Michigan Tech Hockey Hero turned Energy Entrepreneur

Mark Malekoff was a member of the Michigan Tech Ice Hockey team before graduating in 2008 when her earned his Bachelors in Business Administration.
Mark Malekoff was a member of the Michigan Tech Ice Hockey team before graduating in 2008 when he earned his Bachelors in Business Administration.

Mark Malekoff jokingly refers to his four companies as his “backup plan.” The original plan was to become a star in the National Hockey League.

The Grande Prairie-born-and-raised entrepreneur was captain of the local Alberta Junior Hockey League team, the Storm, before receiving a scholarship to play for the Huskies at Michigan Technological University. Plans for an NHL career changed in Michigan, however, as Malekoff studied finance and developed an interest in business and entrepreneurship that set him up to run his own company – then companies – back in Grande Prairie.

After graduating in 2008, Malekoff returned home where he quickly found work as a business analyst with Bonnett’s Energy Corp. and found an opportunity to volunteer coaching AAA hockey. Not one to sit still, he also began working towards a certified management accountant designation, which he received in 2011.

In what he calls his “spare time” between working at Bonnett’s, studying for his CMA and coaching, Malekoff took on enough debt to purchase three rig mats and begin renting them out to energy services companies in and around Grande Prairie. That was the beginning of his first business, TriTech Energy Services Inc., which now rents sour service storage tanks, pipe skids, manifolds and flowlines in addition to rig matting.

Inspired by British billionaire Richard Branson’s “screw it, let’s do it” attitude, Malekoff eventually took on more debt to acquire a safety and training business in June 2013. That acquisition became TriTech Safety and Training Inc., Malekoff’s second company, which provides at least four courses a day for oilfield personnel throughout Alberta and northeastern B.C. who require first aid, hydrogen sulfide or workplace hazardous information system training.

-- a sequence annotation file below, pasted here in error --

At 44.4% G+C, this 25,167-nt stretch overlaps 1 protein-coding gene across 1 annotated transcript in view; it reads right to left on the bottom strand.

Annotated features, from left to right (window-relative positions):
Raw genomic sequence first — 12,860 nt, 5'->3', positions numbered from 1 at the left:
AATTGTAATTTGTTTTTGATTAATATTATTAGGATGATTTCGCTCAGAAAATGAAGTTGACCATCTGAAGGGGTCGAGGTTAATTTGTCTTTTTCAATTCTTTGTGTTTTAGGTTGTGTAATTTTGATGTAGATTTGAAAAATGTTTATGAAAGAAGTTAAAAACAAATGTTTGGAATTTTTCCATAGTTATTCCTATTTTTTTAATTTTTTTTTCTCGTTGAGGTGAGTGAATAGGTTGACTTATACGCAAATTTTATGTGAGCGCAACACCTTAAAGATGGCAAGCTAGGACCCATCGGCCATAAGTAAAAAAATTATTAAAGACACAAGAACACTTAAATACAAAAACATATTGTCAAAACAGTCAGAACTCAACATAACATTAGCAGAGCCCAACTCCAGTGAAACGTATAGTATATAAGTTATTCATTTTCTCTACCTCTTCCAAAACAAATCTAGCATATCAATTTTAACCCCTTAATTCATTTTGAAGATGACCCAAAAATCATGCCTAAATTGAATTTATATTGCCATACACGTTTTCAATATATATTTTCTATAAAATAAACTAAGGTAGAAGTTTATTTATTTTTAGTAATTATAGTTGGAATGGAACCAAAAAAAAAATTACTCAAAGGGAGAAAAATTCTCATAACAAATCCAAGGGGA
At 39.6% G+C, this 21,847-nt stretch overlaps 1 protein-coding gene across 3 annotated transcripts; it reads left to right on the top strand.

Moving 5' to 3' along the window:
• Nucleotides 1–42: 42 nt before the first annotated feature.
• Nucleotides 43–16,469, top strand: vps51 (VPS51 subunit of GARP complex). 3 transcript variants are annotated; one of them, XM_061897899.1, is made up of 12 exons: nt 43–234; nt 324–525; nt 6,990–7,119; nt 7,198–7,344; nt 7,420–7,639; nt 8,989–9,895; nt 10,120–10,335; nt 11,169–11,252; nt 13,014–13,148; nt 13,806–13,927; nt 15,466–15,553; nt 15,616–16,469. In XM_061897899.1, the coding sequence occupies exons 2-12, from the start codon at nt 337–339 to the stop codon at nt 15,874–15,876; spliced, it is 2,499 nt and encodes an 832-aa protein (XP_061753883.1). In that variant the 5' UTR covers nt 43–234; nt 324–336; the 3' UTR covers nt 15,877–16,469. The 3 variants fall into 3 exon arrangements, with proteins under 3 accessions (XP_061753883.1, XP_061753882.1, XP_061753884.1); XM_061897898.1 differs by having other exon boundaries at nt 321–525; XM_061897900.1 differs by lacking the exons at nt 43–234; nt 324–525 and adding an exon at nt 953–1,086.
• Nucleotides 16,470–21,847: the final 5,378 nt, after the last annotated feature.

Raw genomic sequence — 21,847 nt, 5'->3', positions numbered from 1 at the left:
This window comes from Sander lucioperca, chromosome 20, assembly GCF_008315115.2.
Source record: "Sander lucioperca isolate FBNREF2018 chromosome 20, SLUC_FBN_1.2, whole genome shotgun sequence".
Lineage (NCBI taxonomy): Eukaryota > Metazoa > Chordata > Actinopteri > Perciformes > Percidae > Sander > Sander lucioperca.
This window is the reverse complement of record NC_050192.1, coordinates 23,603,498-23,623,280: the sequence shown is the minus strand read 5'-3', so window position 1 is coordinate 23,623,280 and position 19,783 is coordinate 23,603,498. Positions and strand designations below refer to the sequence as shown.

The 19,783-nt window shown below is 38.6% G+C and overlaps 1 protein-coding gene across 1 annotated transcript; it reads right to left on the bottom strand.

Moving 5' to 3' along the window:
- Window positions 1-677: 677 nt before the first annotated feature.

Was taking on debt nerve-wracking? Definitely. “You go from college, where you don’t have a lot of cash, to taking on a mortgage, and then taking on debt payments,” the now 30-year-old serial entrepreneur says, though he echoes Branson’s optimism: “Just go for it.”

This year, he decided to launch two more companies: Nakoda Energy Services and Rise Energy Services. The first business targets hydraulic fracturing companies and hopes to sell them third-party heat-capturing inflatable lid systems for their frack tanks, which he says can reduce water heating budgets for pressure-pumping companies by $20,000 per day. Rise Energy Services meanwhile offers downhole tools services to drilling companies in the field.

Asked if he has always had an inclination toward entrepreneurship, Malekoff says no. Not when he was a young boy or a teenager – he didn’t have time. “I was always pretty tied up playing hockey,” he says.

This story was written by Alberta Oil Staff for Alberta Oil Magazine.


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